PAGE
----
Before the Kardashians (I know, I’m sorry), the most significant woman on the face of the planet was arguably Princess Diana. The Princess of Wales’ impact on society continues to shine through the charitable efforts of her children… while fashion continues to revisit her timeless style and grace. But who influenced the OG influencer?
In 2001, while promoting his book on Madonna, Andrew Morton (author of Diana: Her True Story) spoke to the LA Times. “It’s funny because I asked Princess Diana who she admired. She said, ‘Mother Teresa, Margaret Thatcher and Madonna,'” Morton said. “Strong women.”
Morton revealed that Diana admired Madonna and appropriately, Madonna wanted to be a princess. “She [Madonna] has transformed herself into royalty,” Morton told the LA Times. “Minor royalty, like Lady Helen Windsor.”
Learning of Diana’s death from her Miami home, Madonna was said to be devastated. “I was crying out ‘Please God, let her live.’ I felt outraged and helpless. I really freaked out,” she told the Times in September of 1997. “As much as I want to blame the press, we all have blood on our hands. All of us, even myself. I bought those magazines and I read them.”
“We all need people to look up to,” Madonna said of Diana. “The bravest and most dignified thing about Diana was that while she exposed herself to the public, she also said ‘I’m not perfect. I have my problems’. I’m not saying I agree with everything she ever did. But what we need is not role models who say ‘I’m perfect’ but ones who say ‘I’m flawed and I’m vulnerable and I’m going to try and change and be a better person.'”
Two of the world’s most famous blondes had one encounter thanks to Fergie. “We must have talked for about 10 minutes. I said I always sympathized with her position and made some joke that she was the only person who seemed to get more attention than me,” Madonna revealed.
“She said ‘I think you handle the press better than I do.’ I said ‘You will have to get skin as thick as an armadillo.'”
Madonna hurt for the Princess, “I sensed a kind of desperation from her and I realized that she just did not have the same kind of support from friends as I have.”
On a slightly unrelated note, Madonna was invited to the infamous White House dinner in 1985 where Princess Diana danced with John Travolta. “It was a very, very smart [guest] list.” Journalist James Whitaker said.
“Madonna, who was originally invited, got a note from Nancy Reagan which said, ‘Can you assure me that you won’t wear some outrageous dress?’ Madonna replied, ‘No’, she couldn’t assure her.
Madonna was allegedly removed from the guest list. Why was Nancy Reagan so allergic to happiness?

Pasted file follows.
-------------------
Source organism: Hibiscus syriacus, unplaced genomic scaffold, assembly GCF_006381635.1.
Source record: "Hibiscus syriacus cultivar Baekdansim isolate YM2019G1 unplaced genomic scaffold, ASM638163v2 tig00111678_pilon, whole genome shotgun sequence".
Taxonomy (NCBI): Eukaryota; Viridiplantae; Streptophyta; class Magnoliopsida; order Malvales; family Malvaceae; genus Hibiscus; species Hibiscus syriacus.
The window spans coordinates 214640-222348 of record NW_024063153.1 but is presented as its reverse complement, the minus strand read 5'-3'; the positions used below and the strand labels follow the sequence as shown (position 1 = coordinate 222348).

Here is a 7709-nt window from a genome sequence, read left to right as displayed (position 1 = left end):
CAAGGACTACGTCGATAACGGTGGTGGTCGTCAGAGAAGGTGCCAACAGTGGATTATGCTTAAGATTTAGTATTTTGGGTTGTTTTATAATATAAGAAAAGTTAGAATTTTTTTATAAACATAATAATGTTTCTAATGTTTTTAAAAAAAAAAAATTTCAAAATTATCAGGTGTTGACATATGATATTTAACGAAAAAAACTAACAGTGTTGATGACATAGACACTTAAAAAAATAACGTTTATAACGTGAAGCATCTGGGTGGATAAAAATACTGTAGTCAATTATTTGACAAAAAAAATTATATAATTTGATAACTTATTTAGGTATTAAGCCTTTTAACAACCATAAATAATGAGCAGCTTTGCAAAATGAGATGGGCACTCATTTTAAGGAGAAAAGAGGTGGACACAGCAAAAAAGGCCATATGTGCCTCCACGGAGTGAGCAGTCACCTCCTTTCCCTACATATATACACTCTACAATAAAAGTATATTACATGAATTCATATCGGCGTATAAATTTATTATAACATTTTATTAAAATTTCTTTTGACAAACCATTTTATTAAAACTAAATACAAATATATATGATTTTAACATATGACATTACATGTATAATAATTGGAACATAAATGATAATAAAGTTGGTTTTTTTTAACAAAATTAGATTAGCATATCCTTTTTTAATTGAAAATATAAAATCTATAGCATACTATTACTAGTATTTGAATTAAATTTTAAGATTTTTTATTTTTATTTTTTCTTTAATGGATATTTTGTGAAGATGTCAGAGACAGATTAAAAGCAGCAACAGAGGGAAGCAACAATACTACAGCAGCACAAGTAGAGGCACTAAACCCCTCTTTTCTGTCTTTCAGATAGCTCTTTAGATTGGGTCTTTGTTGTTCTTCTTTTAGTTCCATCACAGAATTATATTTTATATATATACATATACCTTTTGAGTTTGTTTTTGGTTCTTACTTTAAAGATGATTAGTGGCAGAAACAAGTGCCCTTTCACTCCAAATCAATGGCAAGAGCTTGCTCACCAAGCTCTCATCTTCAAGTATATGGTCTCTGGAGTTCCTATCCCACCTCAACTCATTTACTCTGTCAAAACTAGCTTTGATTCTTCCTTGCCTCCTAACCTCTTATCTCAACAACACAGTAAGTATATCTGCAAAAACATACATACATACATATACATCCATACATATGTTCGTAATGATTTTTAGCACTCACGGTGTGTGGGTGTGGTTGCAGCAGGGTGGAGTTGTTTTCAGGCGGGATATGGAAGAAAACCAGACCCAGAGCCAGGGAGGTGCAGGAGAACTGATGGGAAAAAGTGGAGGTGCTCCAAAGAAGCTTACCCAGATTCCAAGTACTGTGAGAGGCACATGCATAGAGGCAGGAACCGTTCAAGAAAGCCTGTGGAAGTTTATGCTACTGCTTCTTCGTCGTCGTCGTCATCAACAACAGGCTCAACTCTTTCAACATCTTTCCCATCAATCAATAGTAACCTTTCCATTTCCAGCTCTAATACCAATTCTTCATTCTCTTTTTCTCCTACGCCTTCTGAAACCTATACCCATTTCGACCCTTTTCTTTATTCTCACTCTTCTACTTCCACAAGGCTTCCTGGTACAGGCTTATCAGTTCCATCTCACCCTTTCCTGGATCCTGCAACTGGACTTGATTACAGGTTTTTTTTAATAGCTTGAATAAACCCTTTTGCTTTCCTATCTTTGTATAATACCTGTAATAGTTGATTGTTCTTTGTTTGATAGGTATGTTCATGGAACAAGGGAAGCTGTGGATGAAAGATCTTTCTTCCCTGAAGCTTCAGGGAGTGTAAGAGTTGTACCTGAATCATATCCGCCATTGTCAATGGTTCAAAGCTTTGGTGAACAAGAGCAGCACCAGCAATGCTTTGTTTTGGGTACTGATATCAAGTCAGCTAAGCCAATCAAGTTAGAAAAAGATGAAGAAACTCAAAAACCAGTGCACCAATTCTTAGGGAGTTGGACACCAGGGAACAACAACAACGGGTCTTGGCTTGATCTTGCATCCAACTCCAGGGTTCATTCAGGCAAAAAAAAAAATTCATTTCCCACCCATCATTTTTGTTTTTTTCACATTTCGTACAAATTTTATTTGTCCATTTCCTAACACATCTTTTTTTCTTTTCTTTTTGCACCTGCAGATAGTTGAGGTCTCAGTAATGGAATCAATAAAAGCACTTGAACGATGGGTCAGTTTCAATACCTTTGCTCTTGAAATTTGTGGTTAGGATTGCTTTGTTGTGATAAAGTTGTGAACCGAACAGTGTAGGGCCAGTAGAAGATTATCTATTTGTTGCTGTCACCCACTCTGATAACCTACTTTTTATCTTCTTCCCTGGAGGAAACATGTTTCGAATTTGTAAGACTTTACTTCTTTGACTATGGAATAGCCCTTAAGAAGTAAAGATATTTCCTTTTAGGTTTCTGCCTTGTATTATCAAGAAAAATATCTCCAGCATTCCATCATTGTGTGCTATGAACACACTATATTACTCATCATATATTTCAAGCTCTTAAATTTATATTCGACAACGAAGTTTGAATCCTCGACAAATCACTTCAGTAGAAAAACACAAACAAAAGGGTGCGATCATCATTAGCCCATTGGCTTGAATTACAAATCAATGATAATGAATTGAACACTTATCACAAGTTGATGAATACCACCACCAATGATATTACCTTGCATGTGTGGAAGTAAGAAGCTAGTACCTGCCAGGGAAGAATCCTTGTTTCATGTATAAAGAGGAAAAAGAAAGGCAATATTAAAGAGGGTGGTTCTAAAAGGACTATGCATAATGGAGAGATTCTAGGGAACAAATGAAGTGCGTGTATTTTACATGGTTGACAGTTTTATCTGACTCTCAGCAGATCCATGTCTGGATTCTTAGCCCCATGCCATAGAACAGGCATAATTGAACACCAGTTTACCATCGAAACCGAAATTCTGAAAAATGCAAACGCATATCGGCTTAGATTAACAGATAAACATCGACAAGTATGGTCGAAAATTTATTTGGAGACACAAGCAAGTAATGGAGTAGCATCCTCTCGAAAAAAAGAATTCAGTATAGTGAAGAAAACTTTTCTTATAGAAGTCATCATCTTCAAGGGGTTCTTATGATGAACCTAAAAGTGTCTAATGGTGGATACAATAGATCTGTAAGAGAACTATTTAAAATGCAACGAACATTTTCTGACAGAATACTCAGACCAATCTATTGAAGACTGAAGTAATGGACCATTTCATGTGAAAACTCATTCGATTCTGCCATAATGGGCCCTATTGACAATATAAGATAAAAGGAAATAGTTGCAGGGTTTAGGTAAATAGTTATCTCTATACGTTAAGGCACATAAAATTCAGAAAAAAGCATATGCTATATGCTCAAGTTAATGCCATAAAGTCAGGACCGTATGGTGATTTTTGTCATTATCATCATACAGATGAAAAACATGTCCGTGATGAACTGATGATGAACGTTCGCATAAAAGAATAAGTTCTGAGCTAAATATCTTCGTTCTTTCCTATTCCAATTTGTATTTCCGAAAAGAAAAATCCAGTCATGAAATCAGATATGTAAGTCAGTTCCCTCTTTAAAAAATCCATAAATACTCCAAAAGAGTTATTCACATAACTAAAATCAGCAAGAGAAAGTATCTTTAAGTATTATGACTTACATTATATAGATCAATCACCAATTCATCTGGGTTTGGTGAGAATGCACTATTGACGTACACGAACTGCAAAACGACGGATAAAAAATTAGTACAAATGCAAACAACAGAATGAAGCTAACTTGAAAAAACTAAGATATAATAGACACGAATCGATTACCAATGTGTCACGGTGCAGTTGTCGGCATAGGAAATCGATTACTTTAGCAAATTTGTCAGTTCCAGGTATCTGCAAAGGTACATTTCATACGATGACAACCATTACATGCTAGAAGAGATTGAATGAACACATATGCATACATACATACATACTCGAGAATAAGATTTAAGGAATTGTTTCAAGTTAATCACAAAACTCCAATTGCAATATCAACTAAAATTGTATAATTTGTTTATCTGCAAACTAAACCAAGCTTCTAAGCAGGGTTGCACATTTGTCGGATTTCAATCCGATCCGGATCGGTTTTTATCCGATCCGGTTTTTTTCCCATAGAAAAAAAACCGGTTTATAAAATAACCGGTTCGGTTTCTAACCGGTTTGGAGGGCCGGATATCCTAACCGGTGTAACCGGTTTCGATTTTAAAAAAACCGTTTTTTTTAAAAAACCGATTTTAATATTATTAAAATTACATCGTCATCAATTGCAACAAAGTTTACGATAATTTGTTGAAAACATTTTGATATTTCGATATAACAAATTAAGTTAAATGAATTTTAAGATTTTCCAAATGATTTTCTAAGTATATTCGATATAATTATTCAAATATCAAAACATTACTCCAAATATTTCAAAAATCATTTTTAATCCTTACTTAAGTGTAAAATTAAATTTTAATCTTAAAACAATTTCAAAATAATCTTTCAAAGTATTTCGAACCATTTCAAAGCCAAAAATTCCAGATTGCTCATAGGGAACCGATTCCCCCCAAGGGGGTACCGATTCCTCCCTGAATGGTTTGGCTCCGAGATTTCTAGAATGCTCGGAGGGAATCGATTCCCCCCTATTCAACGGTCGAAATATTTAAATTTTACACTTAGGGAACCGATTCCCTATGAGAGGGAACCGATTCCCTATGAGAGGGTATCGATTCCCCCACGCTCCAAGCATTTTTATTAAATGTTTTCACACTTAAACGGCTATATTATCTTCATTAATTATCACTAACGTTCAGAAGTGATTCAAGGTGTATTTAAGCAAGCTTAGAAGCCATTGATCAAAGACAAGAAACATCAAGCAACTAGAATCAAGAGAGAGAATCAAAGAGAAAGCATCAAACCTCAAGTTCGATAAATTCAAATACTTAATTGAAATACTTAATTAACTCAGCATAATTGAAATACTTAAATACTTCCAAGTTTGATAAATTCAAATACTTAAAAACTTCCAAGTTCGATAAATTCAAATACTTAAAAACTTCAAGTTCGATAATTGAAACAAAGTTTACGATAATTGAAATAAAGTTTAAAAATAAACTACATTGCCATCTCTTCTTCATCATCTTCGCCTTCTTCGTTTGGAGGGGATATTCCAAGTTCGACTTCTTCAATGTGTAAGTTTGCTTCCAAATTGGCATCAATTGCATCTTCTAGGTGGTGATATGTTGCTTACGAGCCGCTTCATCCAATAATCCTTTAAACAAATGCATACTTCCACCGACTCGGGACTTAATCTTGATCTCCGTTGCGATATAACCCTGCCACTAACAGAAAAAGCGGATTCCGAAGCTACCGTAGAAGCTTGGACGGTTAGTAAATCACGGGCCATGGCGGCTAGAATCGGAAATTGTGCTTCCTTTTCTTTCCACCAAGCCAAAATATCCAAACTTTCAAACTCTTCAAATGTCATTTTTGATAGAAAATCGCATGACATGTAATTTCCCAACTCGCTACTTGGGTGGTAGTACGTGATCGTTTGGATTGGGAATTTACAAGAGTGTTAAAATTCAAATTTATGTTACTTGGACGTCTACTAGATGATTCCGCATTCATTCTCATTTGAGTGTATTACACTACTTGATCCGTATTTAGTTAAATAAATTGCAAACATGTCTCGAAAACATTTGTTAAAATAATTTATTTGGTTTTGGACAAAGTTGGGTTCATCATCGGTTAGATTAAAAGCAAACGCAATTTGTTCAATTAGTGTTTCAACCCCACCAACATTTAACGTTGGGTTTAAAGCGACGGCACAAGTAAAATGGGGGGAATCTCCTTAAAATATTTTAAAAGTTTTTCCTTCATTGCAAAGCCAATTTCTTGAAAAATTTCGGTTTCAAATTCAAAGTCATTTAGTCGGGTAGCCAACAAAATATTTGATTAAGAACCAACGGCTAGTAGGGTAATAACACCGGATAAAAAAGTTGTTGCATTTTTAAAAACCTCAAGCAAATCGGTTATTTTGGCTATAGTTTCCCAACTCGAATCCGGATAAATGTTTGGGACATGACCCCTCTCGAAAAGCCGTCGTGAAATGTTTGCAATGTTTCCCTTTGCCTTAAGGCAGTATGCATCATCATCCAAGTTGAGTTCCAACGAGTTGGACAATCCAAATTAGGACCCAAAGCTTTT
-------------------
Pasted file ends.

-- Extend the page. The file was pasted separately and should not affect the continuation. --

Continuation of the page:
According to Mary C. Johnson, a former nun in Mother Teresa’s Missionaries of Charity, Mother Teresa and Princess Diana first met in 1992. She told Huffington Post, “Mother led Diana into her room, a tiny office/bedroom just off the compound. I waited outside, guarding the door, hoping these two women – so hounded and so admired – might find solace in each other’s company,” Johnson told HuffPo. “They talked for nearly thirty minutes.” After their private meeting, they took photos for media, and decided to go pray together.
“Mother told me she and Diana wanted to be alone with Jesus. Mother led Diana across the compound. According to our custom, they both removed their shoes before entering the chapel. I guarded the open chapel doors as the world’s two most-admired women knelt, heads bowed. Mother mumbled words none of us in the gathering crowd of nuns and British Embassy folk outside could hear.”
The two reunited in New York City in June 1997. According to The Independent, Mother Teresa and Princess Diana “walked hand-in-hand through the streets of New York’s Bronx. “They hugged, kissed and prayed together during the 40-minute visit and Mother Teresa blessed the Princess.” This would be their last visit before Diana would die tragically in a car in August.
After her death, Mother Teresa told The Seattle Times that the Princess was, “a very good friend, in love with the poor, a very good wife, a very good mother. She was very concerned for the poor. She was very anxious to do something for them. That is why she was close to me.”
Diana’s butler, Paul Burrell, made sure that the rosary Mother Teresa gifted Diana was in her hands in the Paris hospital as they prepared her body to bring her back to the UK.
Although Princess Diana is documented as being a fan of political powerhouse, Margaret Thatcher, the two women rarely, if ever, spoke of the other publicly. According to Howard Hodgson’s 2007 biographer, Charles: The Man who will be King, an unnamed “insider” told Mr Hodgson, “Mrs. Thatcher did not see Diana as a threat to her premiership at all, despite her being one of the most famous people in the world and later hailed as the ‘People’s Princess’ by Tony Blair.”
Thatcher allegedly did not get along with Prince Charles. The anonymous source claimed, “Diana was a better bet because she had no interest in such matters [politics].”
In Sarah Bradford’s Diana, Bradford discusses Princess Di’s intrigue with movie star, Marilyn Monroe. Bradford describes Diana as “a student of icons, especially Marilyn Monroe.” The Princess would argue about Marilyn’s IQ with friends and admired that Monroe battled the studios the same way that Diana battled the monarchy.
Author Sally Bedell Smith compared the two as well, “Like Marilyn, Diana was obsessed with finding her identity, harbored a terror of solitude, and suffered from crushing despair.”
Both women lost their lives at age 36. Chillingly, Elton John’s “Candle in the Wind” was originally written to honor Marilyn Monroe in 1973. In 1997, Diana’s close friend, Elton John, performed a rewritten version of the song as a tribute to the princess.
Anyone missing from my list? Tweet me. I love learning new things about Diana.